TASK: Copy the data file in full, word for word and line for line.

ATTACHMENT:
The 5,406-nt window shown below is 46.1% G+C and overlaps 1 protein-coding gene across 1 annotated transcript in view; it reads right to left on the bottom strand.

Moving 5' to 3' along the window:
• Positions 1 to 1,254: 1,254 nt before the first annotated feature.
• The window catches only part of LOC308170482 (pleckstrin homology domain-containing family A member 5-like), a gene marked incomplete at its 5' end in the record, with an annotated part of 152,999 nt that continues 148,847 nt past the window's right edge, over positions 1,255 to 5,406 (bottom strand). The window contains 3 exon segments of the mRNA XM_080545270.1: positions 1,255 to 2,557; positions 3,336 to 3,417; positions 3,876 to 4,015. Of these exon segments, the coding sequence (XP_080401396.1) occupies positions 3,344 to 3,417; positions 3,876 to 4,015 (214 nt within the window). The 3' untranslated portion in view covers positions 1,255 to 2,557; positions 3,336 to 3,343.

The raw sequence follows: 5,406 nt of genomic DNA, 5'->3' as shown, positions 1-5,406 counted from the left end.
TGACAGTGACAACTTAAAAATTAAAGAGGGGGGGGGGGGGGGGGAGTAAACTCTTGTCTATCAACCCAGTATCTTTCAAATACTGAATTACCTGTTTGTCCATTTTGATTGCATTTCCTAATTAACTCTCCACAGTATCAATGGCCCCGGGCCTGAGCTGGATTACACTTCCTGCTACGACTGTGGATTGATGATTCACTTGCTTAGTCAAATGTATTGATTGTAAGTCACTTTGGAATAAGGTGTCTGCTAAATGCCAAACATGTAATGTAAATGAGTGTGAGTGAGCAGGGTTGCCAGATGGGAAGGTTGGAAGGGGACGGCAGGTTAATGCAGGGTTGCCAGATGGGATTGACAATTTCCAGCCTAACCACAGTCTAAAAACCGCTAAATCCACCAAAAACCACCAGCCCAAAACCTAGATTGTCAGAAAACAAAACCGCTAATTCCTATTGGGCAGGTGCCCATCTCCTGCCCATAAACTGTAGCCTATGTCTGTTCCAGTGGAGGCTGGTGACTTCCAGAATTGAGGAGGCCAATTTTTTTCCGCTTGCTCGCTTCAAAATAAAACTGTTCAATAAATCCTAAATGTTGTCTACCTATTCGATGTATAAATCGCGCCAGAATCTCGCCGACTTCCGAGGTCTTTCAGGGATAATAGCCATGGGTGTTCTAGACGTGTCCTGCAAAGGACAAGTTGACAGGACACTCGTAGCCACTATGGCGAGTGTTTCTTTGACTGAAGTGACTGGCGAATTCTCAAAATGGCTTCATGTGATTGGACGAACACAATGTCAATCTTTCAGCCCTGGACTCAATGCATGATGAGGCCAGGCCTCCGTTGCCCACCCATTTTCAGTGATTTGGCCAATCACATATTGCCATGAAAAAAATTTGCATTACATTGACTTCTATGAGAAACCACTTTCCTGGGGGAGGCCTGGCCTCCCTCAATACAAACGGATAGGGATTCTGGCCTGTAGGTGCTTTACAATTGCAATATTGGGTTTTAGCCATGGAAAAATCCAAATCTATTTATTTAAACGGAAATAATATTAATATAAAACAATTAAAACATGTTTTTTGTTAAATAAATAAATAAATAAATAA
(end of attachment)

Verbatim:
The 5,406-nt window shown below is 46.1% G+C and overlaps 1 protein-coding gene across 1 annotated transcript in view; it reads right to left on the bottom strand.

Moving 5' to 3' along the window:
• Positions 1 to 1,254: 1,254 nt before the first annotated feature.
• The window catches only part of LOC308170482 (pleckstrin homology domain-containing family A member 5-like), a gene marked incomplete at its 5' end in the record, with an annotated part of 152,999 nt that continues 148,847 nt past the window's right edge, over positions 1,255 to 5,406 (bottom strand). The window contains 3 exon segments of the mRNA XM_080545270.1: positions 1,255 to 2,557; positions 3,336 to 3,417; positions 3,876 to 4,015. Of these exon segments, the coding sequence (XP_080401396.1) occupies positions 3,344 to 3,417; positions 3,876 to 4,015 (214 nt within the window). The 3' untranslated portion in view covers positions 1,255 to 2,557; positions 3,336 to 3,343.

The raw sequence follows: 5,406 nt of genomic DNA, 5'->3' as shown, positions 1-5,406 counted from the left end.
TGACAGTGACAACTTAAAAATTAAAGAGGGGGGGGGGGGGGGGGAGTAAACTCTTGTCTATCAACCCAGTATCTTTCAAATACTGAATTACCTGTTTGTCCATTTTGATTGCATTTCCTAATTAACTCTCCACAGTATCAATGGCCCCGGGCCTGAGCTGGATTACACTTCCTGCTACGACTGTGGATTGATGATTCACTTGCTTAGTCAAATGTATTGATTGTAAGTCACTTTGGAATAAGGTGTCTGCTAAATGCCAAACATGTAATGTAAATGAGTGTGAGTGAGCAGGGTTGCCAGATGGGAAGGTTGGAAGGGGACGGCAGGTTAATGCAGGGTTGCCAGATGGGATTGACAATTTCCAGCCTAACCACAGTCTAAAAACCGCTAAATCCACCAAAAACCACCAGCCCAAAACCTAGATTGTCAGAAAACAAAACCGCTAATTCCTATTGGGCAGGTGCCCATCTCCTGCCCATAAACTGTAGCCTATGTCTGTTCCAGTGGAGGCTGGTGACTTCCAGAATTGAGGAGGCCAATTTTTTTCCGCTTGCTCGCTTCAAAATAAAACTGTTCAATAAATCCTAAATGTTGTCTACCTATTCGATGTATAAATCGCGCCAGAATCTCGCCGACTTCCGAGGTCTTTCAGGGATAATAGCCATGGGTGTTCTAGACGTGTCCTGCAAAGGACAAGTTGACAGGACACTCGTAGCCACTATGGCGAGTGTTTCTTTGACTGAAGTGACTGGCGAATTCTCAAAATGGCTTCATGTGATTGGACGAACACAATGTCAATCTTTCAGCCCTGGACTCAATGCATGATGAGGCCAGGCCTCCGTTGCCCACCCATTTTCAGTGATTTGGCCAATCACATATTGCCATGAAAAAAATTTGCATTACATTGACTTCTATGAGAAACCACTTTCCTGGGGGAGGCCTGGCCTCCCTCAATACAAACGGATAGGGATTCTGGCCTGTAGGTGCTTTACAATTGCAATATTGGGTTTTAGCCATGGAAAAATCCAAATCTATTTATTTAAACGGAAATAATATTAATATAAAACAATTAAAACATGTTTTTTGTTAAATAAATAAATAAATAAATAA